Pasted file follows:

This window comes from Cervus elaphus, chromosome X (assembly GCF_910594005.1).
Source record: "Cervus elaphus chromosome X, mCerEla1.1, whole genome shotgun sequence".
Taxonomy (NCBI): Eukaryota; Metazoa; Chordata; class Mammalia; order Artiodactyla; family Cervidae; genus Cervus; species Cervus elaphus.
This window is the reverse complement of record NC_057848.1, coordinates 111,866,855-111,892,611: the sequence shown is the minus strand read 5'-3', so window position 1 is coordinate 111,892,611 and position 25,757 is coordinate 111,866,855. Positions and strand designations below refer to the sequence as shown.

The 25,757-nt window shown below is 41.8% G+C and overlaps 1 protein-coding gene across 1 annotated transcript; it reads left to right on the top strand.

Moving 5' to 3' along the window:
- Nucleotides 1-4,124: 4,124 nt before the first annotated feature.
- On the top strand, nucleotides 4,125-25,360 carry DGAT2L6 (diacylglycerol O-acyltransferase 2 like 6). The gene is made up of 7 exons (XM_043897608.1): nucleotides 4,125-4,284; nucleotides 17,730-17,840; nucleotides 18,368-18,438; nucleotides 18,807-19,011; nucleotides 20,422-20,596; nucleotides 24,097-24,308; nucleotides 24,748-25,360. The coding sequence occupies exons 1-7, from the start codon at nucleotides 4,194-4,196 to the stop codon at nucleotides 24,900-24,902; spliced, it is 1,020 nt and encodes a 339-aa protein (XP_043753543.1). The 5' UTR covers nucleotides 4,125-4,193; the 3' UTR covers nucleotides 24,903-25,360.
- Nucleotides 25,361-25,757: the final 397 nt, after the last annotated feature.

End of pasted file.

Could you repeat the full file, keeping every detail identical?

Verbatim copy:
This window comes from Cervus elaphus, chromosome X (assembly GCF_910594005.1).
Source record: "Cervus elaphus chromosome X, mCerEla1.1, whole genome shotgun sequence".
Taxonomy (NCBI): Eukaryota; Metazoa; Chordata; class Mammalia; order Artiodactyla; family Cervidae; genus Cervus; species Cervus elaphus.
This window is the reverse complement of record NC_057848.1, coordinates 111,866,855-111,892,611: the sequence shown is the minus strand read 5'-3', so window position 1 is coordinate 111,892,611 and position 25,757 is coordinate 111,866,855. Positions and strand designations below refer to the sequence as shown.

The 25,757-nt window shown below is 41.8% G+C and overlaps 1 protein-coding gene across 1 annotated transcript; it reads left to right on the top strand.

Moving 5' to 3' along the window:
- Nucleotides 1-4,124: 4,124 nt before the first annotated feature.
- On the top strand, nucleotides 4,125-25,360 carry DGAT2L6 (diacylglycerol O-acyltransferase 2 like 6). The gene is made up of 7 exons (XM_043897608.1): nucleotides 4,125-4,284; nucleotides 17,730-17,840; nucleotides 18,368-18,438; nucleotides 18,807-19,011; nucleotides 20,422-20,596; nucleotides 24,097-24,308; nucleotides 24,748-25,360. The coding sequence occupies exons 1-7, from the start codon at nucleotides 4,194-4,196 to the stop codon at nucleotides 24,900-24,902; spliced, it is 1,020 nt and encodes a 339-aa protein (XP_043753543.1). The 5' UTR covers nucleotides 4,125-4,193; the 3' UTR covers nucleotides 24,903-25,360.
- Nucleotides 25,361-25,757: the final 397 nt, after the last annotated feature.